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EUS-directed transgastric ERCP in Roux-en-Y gastric bypass revision of sleeve gastrectomy

Open AccessPublished:May 21, 2022DOI:https://doi.org/10.1016/j.vgie.2022.04.004

      Video

      (mp4, (126.24 MB)

      EUS-directed transgastric ERCP in Roux-en-Y gastric bypass revision of sleeve gastrectomy.

      Abbreviations:

      EDGE (EUS-directed transgastric ERCP), LAMS (lumen- apposing metal stent), RYGB (Roux-en-Y gastric bypass), SG (sleeve gastrectomy)

      Background

      EUS-directed transgastric ERCP (EDGE) is an effective approach for the treatment of biliary adverse events of patients who have undergone Roux-en-Y gastric bypass (RYGB).
      • Runge T.M.
      • Chiang A.L.
      • Kowalski T.E.
      • et al.
      Endoscopic ultrasound-directed transgastric ERCP (EDGE): a retrospective multicenter study.
      Through deployment of a lumen-apposing metal stent (LAMS) from the gastric pouch into the excluded stomach, EDGE allows access to the bypassed stomach and duodenum in patients who have undergone RYGB (Fig. 1). However, patients who have undergone sleeve gastrectomy (SG) who undergo revision to RYGB have limited working space within both the gastric pouch and excluded stomach (Fig. 2), making therapeutic endoscopic procedures such as EDGE technically challenging.
      • Yorke E.
      • Sheppard C.
      • Switzer N.J.
      • et al.
      Revision of sleeve gastrectomy to Roux-en-Y gastric bypass: a Canadian experience.
      ,
      • Topart P.
      Comment on: Conversion of laparoscopic sleeve gastrectomy to Roux-en-Y gastric bypass: patterns predicting persistent symptoms after revision.
      Figure thumbnail gr1
      Figure 1EUS-directed transgastric ERCP in Roux-en-Y gastric bypass schematic diagram.
      Figure thumbnail gr2
      Figure 2Roux-en-Y gastric bypass revision of sleeve gastrectomy schematic diagram.

      Case Presentation

      A 54-year-old woman with a history of SG converted to RYGB was admitted to the hospital for evaluation of epigastric pain and jaundice. She had elevated liver function tests with intrahepatic and extrahepatic biliary ductal dilatation and multiple small stones within the gallbladder on MRCP. Because of concern for biliary tract disease, the patient was referred for an EDGE procedure.

      Endoscopic Methods

      On EUS (Video 1, available online at www.giejournal.org), the excluded stomach appeared small because of earlier SG. A suitable location was identified with the EUS scope in the jejunum. From here, the excluded stomach was punctured with a 19-gauge needle, and 200 mL of a contrast/saline solution mixture was injected, opacifying the excluded stomach. Compared with patients who have undergone RYGB with no prior SG, whose excluded stomachs are often uniformly distended, this patient’s excluded stomach had suboptimal dilation on fluoroscopy, with the antrum being the most dilated part as expected (Fig. 3). A decision was thus made to target the antrum for deployment of the LAMS, even though performing an ERCP from this position can be technically challenging because of short and unstable scope position (Fig. 4). Under EUS and fluoroscopic guidance, a 20- × 10-mm LAMS was deployed from the jejunum into the antrum of the excluded stomach, creating a jejunogastrostomy. The LAMS was then dilated to 18 mm by using a dilating balloon. Then, 2 interrupted sutures were placed, securing the proximal phalange of the LAMS to the jejunal wall. A duodenoscope was then advanced through the LAMS into the second part of the duodenum for same-session ERCP. There was moderate biliary dilation, although biliary sphincterotomy followed by balloon sweeps yielded no stones. Occlusion cholangiogram confirmed no filling defects at the end of the procedure.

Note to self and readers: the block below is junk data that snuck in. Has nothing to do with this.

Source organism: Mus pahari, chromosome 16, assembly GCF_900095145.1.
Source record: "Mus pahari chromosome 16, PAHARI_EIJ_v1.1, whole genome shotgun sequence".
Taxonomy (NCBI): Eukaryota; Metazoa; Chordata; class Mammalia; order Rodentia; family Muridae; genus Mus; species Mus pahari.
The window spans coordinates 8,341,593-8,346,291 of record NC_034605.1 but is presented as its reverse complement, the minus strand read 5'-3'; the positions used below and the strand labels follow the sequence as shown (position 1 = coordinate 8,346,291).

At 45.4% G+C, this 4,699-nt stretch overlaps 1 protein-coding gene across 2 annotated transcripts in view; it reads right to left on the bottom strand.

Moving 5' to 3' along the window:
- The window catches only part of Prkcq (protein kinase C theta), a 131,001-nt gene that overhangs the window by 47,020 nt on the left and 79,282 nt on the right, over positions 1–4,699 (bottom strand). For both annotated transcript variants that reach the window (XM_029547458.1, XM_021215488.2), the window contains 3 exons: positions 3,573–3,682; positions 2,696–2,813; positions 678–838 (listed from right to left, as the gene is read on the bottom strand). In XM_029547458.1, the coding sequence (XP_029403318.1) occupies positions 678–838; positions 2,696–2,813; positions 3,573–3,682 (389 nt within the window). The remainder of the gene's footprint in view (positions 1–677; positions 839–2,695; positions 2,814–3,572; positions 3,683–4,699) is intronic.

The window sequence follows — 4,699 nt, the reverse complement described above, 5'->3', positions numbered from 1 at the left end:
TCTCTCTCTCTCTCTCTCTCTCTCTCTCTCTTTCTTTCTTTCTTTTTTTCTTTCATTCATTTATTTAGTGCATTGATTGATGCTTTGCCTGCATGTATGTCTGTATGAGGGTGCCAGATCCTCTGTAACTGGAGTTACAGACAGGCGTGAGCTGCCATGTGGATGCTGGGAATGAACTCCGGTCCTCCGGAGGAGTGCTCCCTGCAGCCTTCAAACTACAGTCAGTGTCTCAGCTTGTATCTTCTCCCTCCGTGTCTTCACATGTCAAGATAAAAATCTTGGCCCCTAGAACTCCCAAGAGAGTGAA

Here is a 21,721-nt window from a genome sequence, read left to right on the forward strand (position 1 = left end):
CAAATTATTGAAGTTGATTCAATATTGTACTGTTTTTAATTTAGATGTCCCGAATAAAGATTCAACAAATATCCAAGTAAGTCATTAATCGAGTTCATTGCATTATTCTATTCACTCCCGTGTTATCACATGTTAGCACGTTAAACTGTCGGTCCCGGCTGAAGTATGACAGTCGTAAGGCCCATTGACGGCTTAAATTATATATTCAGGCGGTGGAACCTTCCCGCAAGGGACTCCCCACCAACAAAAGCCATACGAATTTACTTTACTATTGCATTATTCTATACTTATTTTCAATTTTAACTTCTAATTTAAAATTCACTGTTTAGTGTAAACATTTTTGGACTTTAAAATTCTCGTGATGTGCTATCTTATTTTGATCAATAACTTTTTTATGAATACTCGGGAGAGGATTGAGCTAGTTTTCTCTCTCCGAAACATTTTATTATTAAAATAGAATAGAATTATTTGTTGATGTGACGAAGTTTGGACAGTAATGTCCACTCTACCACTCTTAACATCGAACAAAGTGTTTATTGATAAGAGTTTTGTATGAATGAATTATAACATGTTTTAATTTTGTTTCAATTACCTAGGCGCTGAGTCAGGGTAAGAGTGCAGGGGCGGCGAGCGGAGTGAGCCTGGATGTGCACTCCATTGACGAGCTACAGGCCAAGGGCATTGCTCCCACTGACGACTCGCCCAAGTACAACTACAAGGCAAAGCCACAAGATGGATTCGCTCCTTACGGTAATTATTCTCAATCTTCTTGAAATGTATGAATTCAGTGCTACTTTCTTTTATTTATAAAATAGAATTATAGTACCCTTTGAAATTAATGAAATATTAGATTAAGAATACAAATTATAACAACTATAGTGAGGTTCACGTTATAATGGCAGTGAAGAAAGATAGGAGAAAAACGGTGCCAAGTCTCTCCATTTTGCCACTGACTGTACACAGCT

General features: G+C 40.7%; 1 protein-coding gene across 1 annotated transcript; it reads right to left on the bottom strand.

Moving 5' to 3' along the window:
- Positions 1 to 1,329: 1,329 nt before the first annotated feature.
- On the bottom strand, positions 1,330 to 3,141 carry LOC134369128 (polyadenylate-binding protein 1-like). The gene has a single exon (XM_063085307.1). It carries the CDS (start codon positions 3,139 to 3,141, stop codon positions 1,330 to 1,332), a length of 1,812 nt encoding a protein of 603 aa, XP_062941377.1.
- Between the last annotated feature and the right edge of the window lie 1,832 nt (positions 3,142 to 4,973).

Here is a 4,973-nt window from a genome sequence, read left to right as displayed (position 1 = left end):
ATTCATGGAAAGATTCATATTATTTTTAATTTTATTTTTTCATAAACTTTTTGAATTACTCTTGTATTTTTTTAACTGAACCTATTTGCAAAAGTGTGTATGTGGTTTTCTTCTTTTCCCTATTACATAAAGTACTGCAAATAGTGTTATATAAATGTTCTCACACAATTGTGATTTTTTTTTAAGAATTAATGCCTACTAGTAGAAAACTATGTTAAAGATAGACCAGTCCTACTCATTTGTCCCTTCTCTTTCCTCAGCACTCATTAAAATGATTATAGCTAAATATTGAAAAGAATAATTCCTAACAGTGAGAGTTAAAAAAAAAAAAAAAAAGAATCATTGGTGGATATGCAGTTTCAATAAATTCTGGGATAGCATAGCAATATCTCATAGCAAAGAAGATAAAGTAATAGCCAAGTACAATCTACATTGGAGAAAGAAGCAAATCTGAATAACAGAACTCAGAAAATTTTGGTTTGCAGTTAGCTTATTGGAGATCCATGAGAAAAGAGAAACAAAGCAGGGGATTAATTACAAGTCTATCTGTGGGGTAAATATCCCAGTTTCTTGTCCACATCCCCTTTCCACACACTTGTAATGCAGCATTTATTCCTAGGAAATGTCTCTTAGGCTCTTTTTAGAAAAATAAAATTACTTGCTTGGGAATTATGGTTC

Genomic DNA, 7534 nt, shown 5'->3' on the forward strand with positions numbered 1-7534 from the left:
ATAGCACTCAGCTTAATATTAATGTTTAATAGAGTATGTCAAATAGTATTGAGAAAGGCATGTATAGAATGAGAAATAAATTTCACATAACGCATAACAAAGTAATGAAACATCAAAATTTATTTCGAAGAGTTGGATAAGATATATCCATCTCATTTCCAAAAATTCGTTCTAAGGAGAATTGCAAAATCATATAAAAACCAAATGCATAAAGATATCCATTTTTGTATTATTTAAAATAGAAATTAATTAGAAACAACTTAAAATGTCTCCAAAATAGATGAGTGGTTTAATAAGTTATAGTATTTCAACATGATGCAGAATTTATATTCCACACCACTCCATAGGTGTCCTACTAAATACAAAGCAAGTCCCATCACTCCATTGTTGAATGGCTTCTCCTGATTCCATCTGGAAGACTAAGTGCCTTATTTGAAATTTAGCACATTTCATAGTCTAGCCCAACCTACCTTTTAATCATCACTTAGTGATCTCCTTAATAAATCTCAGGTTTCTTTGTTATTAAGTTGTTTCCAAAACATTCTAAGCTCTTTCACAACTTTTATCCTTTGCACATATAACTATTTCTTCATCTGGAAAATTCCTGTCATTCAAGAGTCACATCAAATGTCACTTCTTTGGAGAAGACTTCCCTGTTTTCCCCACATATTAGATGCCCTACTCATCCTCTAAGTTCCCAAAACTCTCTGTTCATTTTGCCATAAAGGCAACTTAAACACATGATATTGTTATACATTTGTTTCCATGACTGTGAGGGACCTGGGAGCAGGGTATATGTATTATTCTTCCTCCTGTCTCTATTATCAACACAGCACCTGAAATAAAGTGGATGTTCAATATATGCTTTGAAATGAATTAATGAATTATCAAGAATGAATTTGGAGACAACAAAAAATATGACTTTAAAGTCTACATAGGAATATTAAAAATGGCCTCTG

Figure thumbnail gr3
      Figure 3Fluoroscopic opacification of the excluded stomach in (A) Roux-en-Y gastric bypass and (B) Roux-en-Y gastric bypass revision of sleeve gastrectomy.
      Figure thumbnail gr4
      Figure 4EUS-directed transgastric ERCP in Roux-en-Y gastric bypass revision of sleeve gastrectomy schematic diagram.

      Patient Outcomes

      The patient recovered well with no postprocedural adverse events. A cholecystectomy was performed, and the patient returned for LAMS removal after 14 weeks. Upper-GI series 4 weeks later showed a persistent fistula, and the patient underwent repeat EGD with fistula closure by argon plasma coagulation and a 10-mm over-the-scope clip. A repeat upper-GI series 8 weeks later confirmed closure of the fistula.

      Conclusions

      Although technically challenging, EDGE can be effectively and safely performed in patients with an RYGB revision of SG. Because of limited working space in the stomach and suboptimal dilation of the excluded gastric sleeve, LAMS deployment into the antrum may be necessary.

      Disclosure

      Dr Khashab is a consultant for Boston Scientific, Olympus America, Medtronic, GI Supply, Apollo Endosurgery, and Pentax, and receives royalties from Elsevier and UpToDate. All other authors disclosed no financial relationships.

      Supplementary data

      References

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        Endoscopy. 2021; 53: 611-618
        • Yorke E.
        • Sheppard C.
        • Switzer N.J.
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        Revision of sleeve gastrectomy to Roux-en-Y gastric bypass: a Canadian experience.
        Am J Surg. 2017; 213: 970-974
        • Topart P.
        Comment on: Conversion of laparoscopic sleeve gastrectomy to Roux-en-Y gastric bypass: patterns predicting persistent symptoms after revision.
        Surg Obes Rel Dis. 2021; 17: 1688-1689